52 Weeks of Brotherhood: The One with 50 Degrees

The One with the 50 Degrees

The One with the 50 Degrees

I’m a parent. I have lots of rules. Some make sense. Some don’t.

One of my most important rules states, “Don’t waste a 50 degree day in January.”

So when it hit 52 degrees while I was out running errands this past Saturday, I instructed the boys to put on shoes and their new bike helmets as soon as I arrived home. And out we went.

LittleBrother received a new “big” bike from Santa for Christmas as he learned to ride without training wheels over the summer. Two years ago, BigBrother also received a bike for Christmas from Santa. It’s funny the way those things work in brotherhood, isn’t it?

||Ad||

But that January, BigBrother couldn’t reach the ground when he tried to ride his new bike on a 50 degree day. We even removed the reflector from underneath his seat so we could lower it just a bit more. Still too short. ‘

LittleBrother could touch the ground just fine, reflector in place. Off he rode, following his brother. He moved a little slower than he did on the smaller bike he learned to ride last year; he couldn’t maneuver the turns very well as the bike weighed quite a bit more. He fell a time or two trying to turn around and ride back toward the house, but he got right back up, situated the bike, and started pedaling back in the direction he wanted to go.

They rode their bikes back and forth for awhile, enjoying the movement and the warmer air. I snapped pictures, walked back and forth as need be, and even ran a bit to get in front of a boy while wearing slouchy boots. (I ran earlier in the day, thus reaching my own movement quota for a warm day.) The sun warmed us, inside and out, and by the time we walked back inside, we all felt better.

Better as a family, better for having moved, better as a mom, as a dad, as brothers. Like maybe January wasn’t the longest month of all eternity and we hadn’t been mostly cooped up with each other since before Christmas. Like maybe even if we had, that it was okay, that it wouldn’t last forever.

And that’s really all you can ask for in January.

 

 

Shop LuLaRoe

Embrace the Hill Again

Embrace the Hill Again

Embrace the Hill Again

I’m still not training just yet, so I’m still running what I want to run.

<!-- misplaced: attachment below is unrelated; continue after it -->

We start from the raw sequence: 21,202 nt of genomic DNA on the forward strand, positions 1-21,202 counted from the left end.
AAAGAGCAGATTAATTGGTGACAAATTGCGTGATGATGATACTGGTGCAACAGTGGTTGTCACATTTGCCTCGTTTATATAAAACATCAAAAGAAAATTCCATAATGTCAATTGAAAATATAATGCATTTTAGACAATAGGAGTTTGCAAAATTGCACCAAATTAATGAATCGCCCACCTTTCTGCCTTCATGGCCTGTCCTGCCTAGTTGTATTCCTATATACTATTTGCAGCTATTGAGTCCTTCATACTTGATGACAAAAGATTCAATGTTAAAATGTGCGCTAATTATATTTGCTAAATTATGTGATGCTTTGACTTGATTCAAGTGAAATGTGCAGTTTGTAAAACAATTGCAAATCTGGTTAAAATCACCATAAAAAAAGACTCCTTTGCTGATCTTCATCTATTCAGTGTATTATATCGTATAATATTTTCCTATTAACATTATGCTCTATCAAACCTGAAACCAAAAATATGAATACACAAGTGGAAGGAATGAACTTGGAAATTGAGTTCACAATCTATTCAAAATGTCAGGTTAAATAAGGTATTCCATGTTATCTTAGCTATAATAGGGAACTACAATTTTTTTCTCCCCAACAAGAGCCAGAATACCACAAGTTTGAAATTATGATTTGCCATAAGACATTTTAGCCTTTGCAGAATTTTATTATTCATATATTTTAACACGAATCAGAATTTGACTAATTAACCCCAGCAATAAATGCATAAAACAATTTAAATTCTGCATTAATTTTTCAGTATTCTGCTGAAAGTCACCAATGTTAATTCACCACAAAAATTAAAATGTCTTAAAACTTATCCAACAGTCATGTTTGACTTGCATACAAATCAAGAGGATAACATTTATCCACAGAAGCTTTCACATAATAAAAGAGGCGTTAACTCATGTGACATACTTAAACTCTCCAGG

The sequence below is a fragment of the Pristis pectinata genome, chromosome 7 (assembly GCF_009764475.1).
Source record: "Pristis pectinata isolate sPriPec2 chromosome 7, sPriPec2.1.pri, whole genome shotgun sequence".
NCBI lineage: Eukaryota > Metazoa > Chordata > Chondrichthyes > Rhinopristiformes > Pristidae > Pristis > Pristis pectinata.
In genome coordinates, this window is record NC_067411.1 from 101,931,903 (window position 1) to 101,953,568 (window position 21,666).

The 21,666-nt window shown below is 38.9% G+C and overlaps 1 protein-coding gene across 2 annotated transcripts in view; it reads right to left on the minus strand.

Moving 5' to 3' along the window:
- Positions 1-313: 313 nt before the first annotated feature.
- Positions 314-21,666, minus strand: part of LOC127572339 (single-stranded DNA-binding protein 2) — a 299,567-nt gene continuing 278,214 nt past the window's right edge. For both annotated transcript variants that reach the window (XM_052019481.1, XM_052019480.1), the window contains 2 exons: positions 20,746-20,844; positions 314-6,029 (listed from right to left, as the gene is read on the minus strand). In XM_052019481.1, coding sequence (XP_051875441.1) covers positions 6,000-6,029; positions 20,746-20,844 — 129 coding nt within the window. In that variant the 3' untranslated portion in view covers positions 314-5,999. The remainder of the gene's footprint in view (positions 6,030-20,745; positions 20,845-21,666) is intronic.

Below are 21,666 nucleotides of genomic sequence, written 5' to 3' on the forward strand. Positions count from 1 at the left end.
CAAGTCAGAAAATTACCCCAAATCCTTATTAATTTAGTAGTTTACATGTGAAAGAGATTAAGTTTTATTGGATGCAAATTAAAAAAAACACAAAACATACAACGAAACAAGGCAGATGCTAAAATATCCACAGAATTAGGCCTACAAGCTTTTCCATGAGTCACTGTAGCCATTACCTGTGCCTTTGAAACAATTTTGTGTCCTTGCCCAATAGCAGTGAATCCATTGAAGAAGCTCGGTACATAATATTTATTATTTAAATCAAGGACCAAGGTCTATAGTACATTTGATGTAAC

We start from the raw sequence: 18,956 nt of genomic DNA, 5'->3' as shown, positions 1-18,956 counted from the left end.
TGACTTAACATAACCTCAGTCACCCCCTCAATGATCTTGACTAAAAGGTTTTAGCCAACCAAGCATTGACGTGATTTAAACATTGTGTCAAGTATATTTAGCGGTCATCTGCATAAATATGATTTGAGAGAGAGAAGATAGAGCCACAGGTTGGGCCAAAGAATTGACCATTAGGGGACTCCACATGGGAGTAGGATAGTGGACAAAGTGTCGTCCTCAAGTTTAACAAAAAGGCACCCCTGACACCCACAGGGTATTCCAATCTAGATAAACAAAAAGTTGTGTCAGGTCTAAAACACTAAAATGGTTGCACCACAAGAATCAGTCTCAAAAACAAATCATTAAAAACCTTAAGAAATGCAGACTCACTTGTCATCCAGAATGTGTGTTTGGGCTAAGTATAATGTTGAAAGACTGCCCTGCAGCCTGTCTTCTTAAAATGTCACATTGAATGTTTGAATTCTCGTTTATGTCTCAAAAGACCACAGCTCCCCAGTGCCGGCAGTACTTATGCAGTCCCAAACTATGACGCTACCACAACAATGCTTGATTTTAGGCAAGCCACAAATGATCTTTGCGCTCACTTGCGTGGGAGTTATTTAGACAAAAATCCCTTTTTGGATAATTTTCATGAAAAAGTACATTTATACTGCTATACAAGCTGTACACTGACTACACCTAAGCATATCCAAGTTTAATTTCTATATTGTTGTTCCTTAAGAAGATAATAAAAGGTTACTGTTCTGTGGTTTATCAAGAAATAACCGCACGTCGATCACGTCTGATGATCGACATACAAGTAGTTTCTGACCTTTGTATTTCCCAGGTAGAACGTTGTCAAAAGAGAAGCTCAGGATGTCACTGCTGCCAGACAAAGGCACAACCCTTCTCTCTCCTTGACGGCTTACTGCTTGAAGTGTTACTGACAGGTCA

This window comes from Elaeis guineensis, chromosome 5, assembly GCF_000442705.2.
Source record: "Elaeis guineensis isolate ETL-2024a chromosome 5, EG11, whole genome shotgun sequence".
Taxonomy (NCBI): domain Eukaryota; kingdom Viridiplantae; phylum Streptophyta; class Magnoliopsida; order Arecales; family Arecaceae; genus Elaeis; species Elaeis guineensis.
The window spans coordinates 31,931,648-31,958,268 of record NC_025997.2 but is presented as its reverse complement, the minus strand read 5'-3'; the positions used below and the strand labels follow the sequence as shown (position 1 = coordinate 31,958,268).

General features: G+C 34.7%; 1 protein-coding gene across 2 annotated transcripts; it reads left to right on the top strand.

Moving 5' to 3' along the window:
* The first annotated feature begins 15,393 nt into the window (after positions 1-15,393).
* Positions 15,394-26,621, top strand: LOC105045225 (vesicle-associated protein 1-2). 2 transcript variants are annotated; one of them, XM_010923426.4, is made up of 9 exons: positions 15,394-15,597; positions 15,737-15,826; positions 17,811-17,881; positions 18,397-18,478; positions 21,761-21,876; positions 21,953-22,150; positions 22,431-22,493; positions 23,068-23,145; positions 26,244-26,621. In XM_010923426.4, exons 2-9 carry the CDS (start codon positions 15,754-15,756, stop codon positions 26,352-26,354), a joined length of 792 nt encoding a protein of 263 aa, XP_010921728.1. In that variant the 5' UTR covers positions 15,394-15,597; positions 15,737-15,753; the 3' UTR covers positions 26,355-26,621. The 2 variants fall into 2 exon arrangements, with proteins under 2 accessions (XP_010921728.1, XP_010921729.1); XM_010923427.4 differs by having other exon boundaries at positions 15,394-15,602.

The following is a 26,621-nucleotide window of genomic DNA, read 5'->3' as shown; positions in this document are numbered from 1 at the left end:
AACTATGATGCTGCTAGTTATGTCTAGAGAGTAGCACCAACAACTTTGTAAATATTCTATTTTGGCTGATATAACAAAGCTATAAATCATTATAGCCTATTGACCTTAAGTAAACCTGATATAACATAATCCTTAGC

And the other day, I wanted to run hills.

Which is crazy, right? (Answer: Right!)

Less than a half mile from my house, the Perfect Hill exists. Once upon a 2012 and a 2013, I didn’t find the hill to be so perfect. Training for the Pittsburgh Marathon last year taught me to appreciate it just a little more.

I worked hard to make it up just one time without stopping.

It felt brutal at times.

I didn’t always make it. I frequently needed to pause, to catch my breath, and as the weather warmed, to cool down. Hills make me overheat more than usual.

And so I didn’t really know what to expect this past week when I ran off in the direction of the hill. I made it my goal to make it up just once without stopping. With all the extra strength work I’ve been doing over the past two months, I felt like my legs might be strong enough to make it.

And they were!

I ran that hill, slow and steady, all the way to the top.

||Ad||

To say I felt proud is an understatement. I kind of did a fist pump as I turned and ran back down the hill. Yes, I decided to run it again.

But first, I decided to run out the country road a little bit to cool down. I felt warm despite the cool temperatures, so I didn’t want to run the hill immediately. I knew I would overheat.

Out the country road I ran, enjoying the sunny day and the light breeze and the unleashed dogs… oh dear. They noticed me before I noticed them. These dogs were the ones the local mailman warned me about as he gave me his pepper spray one day. I took another couple of strides toward them before I realized they were moving in my direction.

So I turned around and ran back the way I came.

They followed.

I ran faster. I ran really fast. I outran the dogs.

And found myself at the foot of the hill totally out of breath and totally overheated—exactly what I didn’t want to happen. I paused and rested for a few minutes to allow my breath to return, and then I started up the hill.

I paused once mid-hill, still overheated, but then took the rest of the hill very slowly all the way to the top. I finished my run with the knowledge that I can embrace the hill. I can still do hard things, run long distances, beat big hills.

I can and I will.

Embrace the Hill Again